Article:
Southern Man

Southern Man

3rd Place Winner in AIGA’s Always Summer Poster Show

The Always Summer Poster Show is an event put on by Jacksonville’s AIGA chapter. The idea behind the show is to select a song relevant to the summer and create a poster for it. I chose the song “Southern Man” as it was made relevant again through the tragic Charleston church shooting.

Neil Young is singing of the hypocrisy of the white south and their Christian morals, though this translates to the whole of America too. Some of the most poignant lyrics in Young’s song speak directly to this sad, southern hypocrisy, “Southern Man…don’t forget what your good book said.”

In the aftermath of this senseless act of violence, a dialogue started on the meaning of the Confederate flag. The flag, a symbol of hate and oppression to so many, but one that still elicits so much pride in the white south, practically set the south eastern part of the U.S. on fire and divided many over the very real racism still prevalent today. This racism is largely ignored by the majority of white Americans, an issue seemingly encapsulated in what this flag represents and it’s overwhelming popularly amongst southern whites.

A poll conducted by CNN on this found that among black Americans, 72% see the Confederate flag as a symbol of racism, with just 25% of white Americans agreeing. Racism is not unique to the south, but there is no denying that the racial divide in my part of the country is still broader than the rest. The same polling conducted in the south showed that 75% of southern white Americans see the flag as a symbol of pride, with 18% viewing it as a symbol of racism. This is reversed among the southern black American population, 75% viewing the flag as a symbol of racism and just 11% as a symbol of Southern pride.

Detail of dot pattern found in Corey Kolb's poster for Niel Youngs

Why now?

It makes me incredibly sad that this is the second summer in a row that racism has played a role in my poster selection. Though racism and acts of violence are not unique to the south, it still has a strong history of it that we cannot ignore. It is hard to say that this beautiful part of our country, with all of its rich cultural traditions and personalities, still harbors racist attitudes today, but it does.

Neil Young’s “Southern Man” speaks directly to this history by contrasting the richness of the white south with the black American experience. A place so revered for it’s beauty and  manners, the birthplace of the “belle” and the Rhett Butlers of our nation, has a rotten core. Though slavery isn’t our country’s issue any longer, the violence, hate, and fear still is.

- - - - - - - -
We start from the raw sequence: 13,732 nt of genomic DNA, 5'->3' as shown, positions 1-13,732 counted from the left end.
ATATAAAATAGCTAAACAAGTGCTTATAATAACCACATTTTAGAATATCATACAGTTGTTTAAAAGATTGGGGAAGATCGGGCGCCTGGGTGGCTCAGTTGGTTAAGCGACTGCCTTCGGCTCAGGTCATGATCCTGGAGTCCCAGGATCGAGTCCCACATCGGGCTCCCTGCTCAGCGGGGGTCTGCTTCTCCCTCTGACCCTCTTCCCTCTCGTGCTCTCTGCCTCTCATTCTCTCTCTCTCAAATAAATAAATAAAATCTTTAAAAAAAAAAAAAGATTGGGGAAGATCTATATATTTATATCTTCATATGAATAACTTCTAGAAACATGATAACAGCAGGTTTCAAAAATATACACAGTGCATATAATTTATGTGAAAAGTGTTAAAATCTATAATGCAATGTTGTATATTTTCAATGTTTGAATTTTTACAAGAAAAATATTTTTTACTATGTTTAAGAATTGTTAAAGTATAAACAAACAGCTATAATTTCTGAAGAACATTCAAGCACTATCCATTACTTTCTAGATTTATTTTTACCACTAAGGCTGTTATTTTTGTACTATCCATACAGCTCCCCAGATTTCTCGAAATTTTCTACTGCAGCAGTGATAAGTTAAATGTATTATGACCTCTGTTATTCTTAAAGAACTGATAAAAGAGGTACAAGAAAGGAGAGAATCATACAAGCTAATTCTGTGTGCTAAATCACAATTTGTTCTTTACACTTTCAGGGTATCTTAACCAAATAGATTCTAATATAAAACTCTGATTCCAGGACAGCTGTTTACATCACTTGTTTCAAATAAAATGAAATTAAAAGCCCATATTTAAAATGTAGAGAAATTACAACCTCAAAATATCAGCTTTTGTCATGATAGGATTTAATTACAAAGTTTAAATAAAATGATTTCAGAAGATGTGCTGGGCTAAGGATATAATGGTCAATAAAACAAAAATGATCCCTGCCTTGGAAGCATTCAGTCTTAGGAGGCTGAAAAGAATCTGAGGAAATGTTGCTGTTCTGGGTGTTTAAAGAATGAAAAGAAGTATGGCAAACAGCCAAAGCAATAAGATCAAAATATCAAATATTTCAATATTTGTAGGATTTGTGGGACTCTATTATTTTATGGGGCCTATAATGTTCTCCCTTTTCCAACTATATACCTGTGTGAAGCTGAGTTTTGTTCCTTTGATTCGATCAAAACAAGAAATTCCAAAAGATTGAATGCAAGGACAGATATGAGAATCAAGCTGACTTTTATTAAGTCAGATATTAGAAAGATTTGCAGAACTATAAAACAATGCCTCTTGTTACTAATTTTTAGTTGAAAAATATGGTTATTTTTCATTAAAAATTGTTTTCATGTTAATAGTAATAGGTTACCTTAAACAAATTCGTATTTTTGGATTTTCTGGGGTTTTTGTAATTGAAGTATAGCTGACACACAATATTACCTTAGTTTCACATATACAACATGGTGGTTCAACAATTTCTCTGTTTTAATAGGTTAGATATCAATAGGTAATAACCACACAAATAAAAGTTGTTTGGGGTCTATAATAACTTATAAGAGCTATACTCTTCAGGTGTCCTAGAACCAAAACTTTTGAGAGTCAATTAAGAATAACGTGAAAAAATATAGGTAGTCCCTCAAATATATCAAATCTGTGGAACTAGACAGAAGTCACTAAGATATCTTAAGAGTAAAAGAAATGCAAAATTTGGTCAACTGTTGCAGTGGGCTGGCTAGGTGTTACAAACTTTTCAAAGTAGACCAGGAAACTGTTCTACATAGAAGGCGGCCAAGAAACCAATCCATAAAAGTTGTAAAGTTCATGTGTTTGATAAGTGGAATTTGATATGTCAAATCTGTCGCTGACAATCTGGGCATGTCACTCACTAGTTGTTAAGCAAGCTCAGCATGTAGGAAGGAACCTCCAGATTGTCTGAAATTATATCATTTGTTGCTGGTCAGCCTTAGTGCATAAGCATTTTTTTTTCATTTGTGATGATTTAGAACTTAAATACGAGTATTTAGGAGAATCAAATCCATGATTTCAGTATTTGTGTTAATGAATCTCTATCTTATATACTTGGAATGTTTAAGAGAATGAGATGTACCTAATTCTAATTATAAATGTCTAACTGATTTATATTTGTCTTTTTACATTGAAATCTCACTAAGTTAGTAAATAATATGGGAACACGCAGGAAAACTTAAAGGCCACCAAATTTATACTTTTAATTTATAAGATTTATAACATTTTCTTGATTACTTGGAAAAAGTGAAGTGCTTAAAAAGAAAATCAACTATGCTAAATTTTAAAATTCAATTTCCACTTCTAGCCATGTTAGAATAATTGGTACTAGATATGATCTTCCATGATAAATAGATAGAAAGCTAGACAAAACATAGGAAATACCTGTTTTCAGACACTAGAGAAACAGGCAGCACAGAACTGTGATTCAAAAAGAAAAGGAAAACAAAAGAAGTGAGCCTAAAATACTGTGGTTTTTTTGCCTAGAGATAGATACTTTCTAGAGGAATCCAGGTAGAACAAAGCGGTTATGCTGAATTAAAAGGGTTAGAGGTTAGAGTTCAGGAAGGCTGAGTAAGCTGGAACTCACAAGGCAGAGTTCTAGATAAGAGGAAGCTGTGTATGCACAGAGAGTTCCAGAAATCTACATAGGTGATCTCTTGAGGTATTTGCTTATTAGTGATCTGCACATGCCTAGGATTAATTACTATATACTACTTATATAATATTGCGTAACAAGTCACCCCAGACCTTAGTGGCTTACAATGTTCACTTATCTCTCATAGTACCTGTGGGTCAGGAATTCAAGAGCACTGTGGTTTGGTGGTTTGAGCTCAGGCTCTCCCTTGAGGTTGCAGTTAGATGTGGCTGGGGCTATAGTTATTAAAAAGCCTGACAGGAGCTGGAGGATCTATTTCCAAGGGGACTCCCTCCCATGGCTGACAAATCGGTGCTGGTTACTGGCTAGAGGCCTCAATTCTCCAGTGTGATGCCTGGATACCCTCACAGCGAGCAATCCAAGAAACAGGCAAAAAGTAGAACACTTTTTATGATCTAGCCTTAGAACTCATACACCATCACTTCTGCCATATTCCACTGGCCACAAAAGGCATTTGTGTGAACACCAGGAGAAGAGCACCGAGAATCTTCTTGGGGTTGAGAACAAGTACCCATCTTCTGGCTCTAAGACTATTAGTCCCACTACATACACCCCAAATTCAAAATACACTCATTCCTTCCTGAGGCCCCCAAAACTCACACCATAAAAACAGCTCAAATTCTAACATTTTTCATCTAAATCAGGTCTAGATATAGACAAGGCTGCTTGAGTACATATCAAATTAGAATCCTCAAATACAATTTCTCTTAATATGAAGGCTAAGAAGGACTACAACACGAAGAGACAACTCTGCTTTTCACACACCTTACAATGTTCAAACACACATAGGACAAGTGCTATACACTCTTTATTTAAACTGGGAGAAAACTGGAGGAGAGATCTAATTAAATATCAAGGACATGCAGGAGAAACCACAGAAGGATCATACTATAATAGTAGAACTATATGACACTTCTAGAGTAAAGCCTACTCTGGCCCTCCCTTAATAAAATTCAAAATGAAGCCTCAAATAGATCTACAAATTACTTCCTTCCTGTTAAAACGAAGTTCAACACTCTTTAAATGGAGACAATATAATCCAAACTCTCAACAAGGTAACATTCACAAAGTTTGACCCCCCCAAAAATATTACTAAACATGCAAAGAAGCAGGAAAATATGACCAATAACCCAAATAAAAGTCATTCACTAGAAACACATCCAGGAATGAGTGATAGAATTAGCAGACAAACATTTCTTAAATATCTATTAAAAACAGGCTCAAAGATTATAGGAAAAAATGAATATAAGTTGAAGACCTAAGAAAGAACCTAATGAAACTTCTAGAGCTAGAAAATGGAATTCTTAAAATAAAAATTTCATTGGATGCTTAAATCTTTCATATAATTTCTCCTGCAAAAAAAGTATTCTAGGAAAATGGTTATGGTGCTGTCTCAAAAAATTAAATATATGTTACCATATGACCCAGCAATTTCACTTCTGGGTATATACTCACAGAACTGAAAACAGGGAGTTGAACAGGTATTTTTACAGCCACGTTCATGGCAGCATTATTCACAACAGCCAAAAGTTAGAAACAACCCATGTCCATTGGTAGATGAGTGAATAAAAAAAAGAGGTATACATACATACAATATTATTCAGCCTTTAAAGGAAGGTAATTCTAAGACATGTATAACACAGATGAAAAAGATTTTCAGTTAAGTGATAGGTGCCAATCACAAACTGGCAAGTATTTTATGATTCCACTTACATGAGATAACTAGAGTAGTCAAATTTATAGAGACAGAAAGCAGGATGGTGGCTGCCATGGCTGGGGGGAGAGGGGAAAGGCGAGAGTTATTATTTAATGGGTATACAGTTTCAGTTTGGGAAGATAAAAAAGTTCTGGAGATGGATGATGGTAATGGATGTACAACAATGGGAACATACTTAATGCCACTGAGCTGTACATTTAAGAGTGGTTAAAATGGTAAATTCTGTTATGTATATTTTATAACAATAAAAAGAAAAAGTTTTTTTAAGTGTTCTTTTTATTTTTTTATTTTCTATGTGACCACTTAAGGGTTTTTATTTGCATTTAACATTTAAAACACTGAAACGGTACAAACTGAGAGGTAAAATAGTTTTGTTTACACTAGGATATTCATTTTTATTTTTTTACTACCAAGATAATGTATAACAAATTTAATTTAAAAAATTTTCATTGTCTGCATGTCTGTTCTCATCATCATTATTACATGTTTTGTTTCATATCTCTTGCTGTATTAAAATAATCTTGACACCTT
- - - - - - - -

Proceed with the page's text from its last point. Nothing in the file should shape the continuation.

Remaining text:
Neil Young sings “Southern man when will you pay them back?”, but before reparations can be made we must first start looking in the mirror and recognize the problem still exists.

“How long? How long?” he cries in his song, a sentiment clearly still felt today.

Detail of a fly from Corey Kolb's poster of Niel Young's

Visual Linguistics

What I wanted to do with this poster was tell the story Neil Young paints of the American south with imagery. I was looking for something subtle that represented the beauty of the South, and yet also exposed the rot within it that is so painfully obvious to some and invisible to others.

I appropriated a botanical illustration of a southern magnolia, a flower that is an icon of southern beauty and charm, and with a fragrance that has permeated the memories of all who have grown up in this region. To contrast this image and symbolize the underlying ugliness of the white south, I laid the images of oversized house flies on top of the magnolia, a bug typically associated with rot and decay.

The type for southern man is Prohibition Rounded. These letter forms are strong and masculine. It could work just as well for a college football team logo type. Neil Young’s name is set in letter spaced Futura that is appropriate for the era when this song came out. I wanted this type to be strong and brute. Red was employed on the type as a nod to the violence inflicted on black Americans.

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